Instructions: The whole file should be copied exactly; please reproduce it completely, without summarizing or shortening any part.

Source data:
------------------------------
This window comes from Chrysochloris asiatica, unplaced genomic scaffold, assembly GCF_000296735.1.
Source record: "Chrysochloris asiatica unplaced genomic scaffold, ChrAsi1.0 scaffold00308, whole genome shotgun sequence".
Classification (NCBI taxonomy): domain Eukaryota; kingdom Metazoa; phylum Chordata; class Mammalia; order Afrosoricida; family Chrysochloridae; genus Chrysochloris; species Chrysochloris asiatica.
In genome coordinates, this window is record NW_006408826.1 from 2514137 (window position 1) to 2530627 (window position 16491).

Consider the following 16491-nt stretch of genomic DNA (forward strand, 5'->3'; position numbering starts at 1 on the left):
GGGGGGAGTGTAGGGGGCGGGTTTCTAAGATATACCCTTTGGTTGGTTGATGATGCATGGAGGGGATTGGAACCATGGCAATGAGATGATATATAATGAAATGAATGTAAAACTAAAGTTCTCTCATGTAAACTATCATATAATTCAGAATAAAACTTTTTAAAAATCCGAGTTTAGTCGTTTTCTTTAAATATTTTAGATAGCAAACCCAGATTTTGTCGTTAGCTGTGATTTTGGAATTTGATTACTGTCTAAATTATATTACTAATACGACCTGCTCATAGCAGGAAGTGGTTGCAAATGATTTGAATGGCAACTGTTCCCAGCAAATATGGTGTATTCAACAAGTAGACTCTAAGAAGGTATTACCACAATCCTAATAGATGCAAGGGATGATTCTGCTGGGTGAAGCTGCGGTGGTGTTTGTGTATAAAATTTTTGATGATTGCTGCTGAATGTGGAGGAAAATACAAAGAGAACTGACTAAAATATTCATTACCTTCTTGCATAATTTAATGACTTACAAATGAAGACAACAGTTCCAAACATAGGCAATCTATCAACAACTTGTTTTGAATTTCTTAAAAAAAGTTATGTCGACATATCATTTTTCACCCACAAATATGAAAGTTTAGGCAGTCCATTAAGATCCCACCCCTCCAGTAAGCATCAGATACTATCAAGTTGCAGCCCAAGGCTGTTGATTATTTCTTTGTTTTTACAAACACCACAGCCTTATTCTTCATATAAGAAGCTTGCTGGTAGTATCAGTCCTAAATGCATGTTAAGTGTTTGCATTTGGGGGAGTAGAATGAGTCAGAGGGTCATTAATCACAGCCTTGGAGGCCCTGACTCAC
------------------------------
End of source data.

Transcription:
This window comes from Chrysochloris asiatica, unplaced genomic scaffold, assembly GCF_000296735.1.
Source record: "Chrysochloris asiatica unplaced genomic scaffold, ChrAsi1.0 scaffold00308, whole genome shotgun sequence".
Classification (NCBI taxonomy): domain Eukaryota; kingdom Metazoa; phylum Chordata; class Mammalia; order Afrosoricida; family Chrysochloridae; genus Chrysochloris; species Chrysochloris asiatica.
In genome coordinates, this window is record NW_006408826.1 from 2514137 (window position 1) to 2530627 (window position 16491).

Consider the following 16491-nt stretch of genomic DNA (forward strand, 5'->3'; position numbering starts at 1 on the left):
GGGGGGAGTGTAGGGGGCGGGTTTCTAAGATATACCCTTTGGTTGGTTGATGATGCATGGAGGGGATTGGAACCATGGCAATGAGATGATATATAATGAAATGAATGTAAAACTAAAGTTCTCTCATGTAAACTATCATATAATTCAGAATAAAACTTTTTAAAAATCCGAGTTTAGTCGTTTTCTTTAAATATTTTAGATAGCAAACCCAGATTTTGTCGTTAGCTGTGATTTTGGAATTTGATTACTGTCTAAATTATATTACTAATACGACCTGCTCATAGCAGGAAGTGGTTGCAAATGATTTGAATGGCAACTGTTCCCAGCAAATATGGTGTATTCAACAAGTAGACTCTAAGAAGGTATTACCACAATCCTAATAGATGCAAGGGATGATTCTGCTGGGTGAAGCTGCGGTGGTGTTTGTGTATAAAATTTTTGATGATTGCTGCTGAATGTGGAGGAAAATACAAAGAGAACTGACTAAAATATTCATTACCTTCTTGCATAATTTAATGACTTACAAATGAAGACAACAGTTCCAAACATAGGCAATCTATCAACAACTTGTTTTGAATTTCTTAAAAAAAGTTATGTCGACATATCATTTTTCACCCACAAATATGAAAGTTTAGGCAGTCCATTAAGATCCCACCCCTCCAGTAAGCATCAGATACTATCAAGTTGCAGCCCAAGGCTGTTGATTATTTCTTTGTTTTTACAAACACCACAGCCTTATTCTTCATATAAGAAGCTTGCTGGTAGTATCAGTCCTAAATGCATGTTAAGTGTTTGCATTTGGGGGAGTAGAATGAGTCAGAGGGTCATTAATCACAGCCTTGGAGGCCCTGACTCAC